Porter Wagoner Died Just Hours After Dolly Parton Visited Him for the Last Time
Porter Wagoner and Dolly Parton first began to collaborate early on in Parton’s career. The pair became a dynamic duo in terms of songwriting and the music business in general, penning dozens of songs together and releasing several duet albums. Parton began to appear on Wagoner’s weekly show, The Porter Wagoner Show, and went on tour with his band.
But Wagoner and Parton’s relationship eventually began to sour, even resulting in a messy lawsuit, as Parton’s star started to rise. In Dolly Parton, Songteller: My Life in Lyrics – the new memoir Parton wrote alongside Robert K. Oermann – Parton reveals the last moments she spent with Wagoner just before he died in 2007.
Wagoner and Parton had a contentious relationship over the years
In her new memoir, Parton argues that Wagoner became controlling and jealous over the years as she started to become more successful. He wanted to keep her away from other potential influences and songwriting partners, while she longed for more creative control and financial independence.
But Parton wasn’t one to be pushed around. Parton and Wagoner’s strong personalities often clashed, with Wagoner’s temper flaring when Parton refused to back down – especially when it came to business.
Eventually, Parton realized that she had to move on. She wrote the smash-hit “I Will Always Love You” in honor of her difficult relationship with her former mentor. The songwriters went their separate ways in 1974 after working together for over seven years.
But the former duo’s problems hadn’t completely come to an end. In 1979, Wagoner sued Parton for breach of contract, according to Wide Open Country. The suit was eventually settled out of court, but the friendship was, needless to say, strained for years afterward.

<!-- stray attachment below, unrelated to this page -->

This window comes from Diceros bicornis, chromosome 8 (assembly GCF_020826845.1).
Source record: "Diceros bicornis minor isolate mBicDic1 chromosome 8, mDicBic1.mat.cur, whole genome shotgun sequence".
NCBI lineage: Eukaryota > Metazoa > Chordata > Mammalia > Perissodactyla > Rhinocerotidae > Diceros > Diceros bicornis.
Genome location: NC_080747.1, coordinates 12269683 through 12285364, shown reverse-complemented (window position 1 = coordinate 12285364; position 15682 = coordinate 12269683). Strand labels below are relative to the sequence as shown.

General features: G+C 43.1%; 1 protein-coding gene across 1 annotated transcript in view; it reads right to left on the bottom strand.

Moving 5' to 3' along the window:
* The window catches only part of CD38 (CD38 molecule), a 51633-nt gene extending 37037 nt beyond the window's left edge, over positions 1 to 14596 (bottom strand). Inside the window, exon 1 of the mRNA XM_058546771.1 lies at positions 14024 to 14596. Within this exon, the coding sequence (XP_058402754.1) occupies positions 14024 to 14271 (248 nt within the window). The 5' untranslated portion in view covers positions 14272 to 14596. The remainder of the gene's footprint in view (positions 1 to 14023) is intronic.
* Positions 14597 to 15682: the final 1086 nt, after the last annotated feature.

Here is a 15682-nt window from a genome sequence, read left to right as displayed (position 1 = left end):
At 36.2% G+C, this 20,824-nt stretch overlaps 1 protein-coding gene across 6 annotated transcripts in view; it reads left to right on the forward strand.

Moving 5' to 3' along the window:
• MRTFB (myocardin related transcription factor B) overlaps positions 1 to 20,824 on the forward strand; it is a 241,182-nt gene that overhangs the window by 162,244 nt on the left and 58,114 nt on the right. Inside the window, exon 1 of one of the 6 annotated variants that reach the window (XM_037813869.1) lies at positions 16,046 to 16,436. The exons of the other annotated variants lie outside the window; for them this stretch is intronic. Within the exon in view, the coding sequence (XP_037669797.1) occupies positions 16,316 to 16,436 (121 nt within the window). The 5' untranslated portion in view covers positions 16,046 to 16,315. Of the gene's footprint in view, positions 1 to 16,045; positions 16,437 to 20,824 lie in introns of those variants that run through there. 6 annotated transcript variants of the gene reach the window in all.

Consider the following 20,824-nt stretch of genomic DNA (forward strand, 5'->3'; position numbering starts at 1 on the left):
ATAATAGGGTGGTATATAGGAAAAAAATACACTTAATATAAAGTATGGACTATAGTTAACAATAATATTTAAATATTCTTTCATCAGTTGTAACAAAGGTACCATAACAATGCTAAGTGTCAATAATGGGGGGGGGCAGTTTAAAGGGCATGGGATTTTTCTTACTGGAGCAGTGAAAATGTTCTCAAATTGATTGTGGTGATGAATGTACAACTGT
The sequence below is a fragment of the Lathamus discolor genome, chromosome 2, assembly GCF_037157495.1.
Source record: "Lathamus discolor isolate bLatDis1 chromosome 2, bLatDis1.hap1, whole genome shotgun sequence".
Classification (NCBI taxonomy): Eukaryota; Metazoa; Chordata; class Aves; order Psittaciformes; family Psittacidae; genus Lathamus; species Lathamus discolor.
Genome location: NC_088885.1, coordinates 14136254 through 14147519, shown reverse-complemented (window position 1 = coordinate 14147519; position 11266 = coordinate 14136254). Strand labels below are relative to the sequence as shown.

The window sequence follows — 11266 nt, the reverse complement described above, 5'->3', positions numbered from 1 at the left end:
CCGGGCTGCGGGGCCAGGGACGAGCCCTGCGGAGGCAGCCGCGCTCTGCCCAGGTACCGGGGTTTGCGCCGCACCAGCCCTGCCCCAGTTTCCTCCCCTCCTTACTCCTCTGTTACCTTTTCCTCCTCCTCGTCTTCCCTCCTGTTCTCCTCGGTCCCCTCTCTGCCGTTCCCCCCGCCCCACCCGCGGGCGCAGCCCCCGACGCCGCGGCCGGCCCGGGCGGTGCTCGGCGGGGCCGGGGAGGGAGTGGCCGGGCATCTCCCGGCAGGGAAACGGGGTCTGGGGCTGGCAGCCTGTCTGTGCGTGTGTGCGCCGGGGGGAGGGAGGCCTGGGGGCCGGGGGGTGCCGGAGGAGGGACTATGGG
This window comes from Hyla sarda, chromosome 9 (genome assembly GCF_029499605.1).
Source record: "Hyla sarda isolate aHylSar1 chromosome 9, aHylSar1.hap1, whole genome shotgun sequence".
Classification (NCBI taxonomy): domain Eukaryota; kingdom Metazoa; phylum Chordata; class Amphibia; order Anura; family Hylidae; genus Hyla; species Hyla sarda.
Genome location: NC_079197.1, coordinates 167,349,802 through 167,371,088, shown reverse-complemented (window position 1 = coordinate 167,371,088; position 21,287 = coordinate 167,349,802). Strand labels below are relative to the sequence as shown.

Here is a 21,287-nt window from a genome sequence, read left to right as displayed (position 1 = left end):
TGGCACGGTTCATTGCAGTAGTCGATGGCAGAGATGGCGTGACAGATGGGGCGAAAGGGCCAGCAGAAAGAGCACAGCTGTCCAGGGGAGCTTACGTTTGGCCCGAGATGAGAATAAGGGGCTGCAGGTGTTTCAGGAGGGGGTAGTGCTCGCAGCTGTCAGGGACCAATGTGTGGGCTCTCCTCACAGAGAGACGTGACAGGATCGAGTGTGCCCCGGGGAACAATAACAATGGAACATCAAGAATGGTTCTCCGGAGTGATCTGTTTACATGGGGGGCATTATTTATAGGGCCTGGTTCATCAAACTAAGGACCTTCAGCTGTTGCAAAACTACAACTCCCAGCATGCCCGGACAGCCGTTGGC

Parton forgave her former songwriting partner before his death
Parton reflects on her song “There’ll Be Love” – which she wrote with Wagoner in 1971 and which was first featured on their duet album, Two of a Kind – and her complicated relationship with Wagoner in Songteller.
With lyrics like “Just as long as there’s two people there’ll be love/In spite of hate that fills the land/Love will always have command,” Parton wanted to write a song that inspired people to “rethink and try to do better.” She tried to do the same in her own relationship with Wagoner, focusing in his later years on what he’d given to her rather than what he’d taken from her.
Before Wagoner died at age 80 in Nashville, TN, in 2007, Parton forgave him for everything he’d done to her – and she asked the same of him in return.
“I forgave him, and I thanked him for all of the opportunities he gave me,” Parton writes in her memoir. “I wanted him to know exactly how I felt.”
Hoping her former mentor would feel peace during his last moments on earth, the songwriter reveals, “I told him everything was fine and asked him that if there was anything he needed to forgive me for, please do.”
The country icon claims she saw Wagoner just hours before his death in hospice
Not only did Parton reconcile with Wagoner before his death; she was actually in the room with him, at his bedside, not long before he took his last breath. The 74-year-old reveals in Dolly Parton, Songteller that she was actually with Wagoner as he was dying.
While Parton knew that Wagoner had done her wrong, especially when it came to the lawsuit, she wanted to release him from any lingering guilt he might feel.
“I wanted him to be free of anything that he might have been worrying about,” she writes poignantly.
“He was in hospice and wasn’t coherent at the time,” she goes on to explain. “But I squeezed his hand, and he made a move to say he understood. He died just a few hours after we visited.”
While Wagoner couldn’t audibly respond to Parton at that point, she felt they could communicate well enough that she knew he understood her on some level. While they had many ups and downs over the years, she has never denied just how much Wagoner meant to her and to her career when her star was on the rise.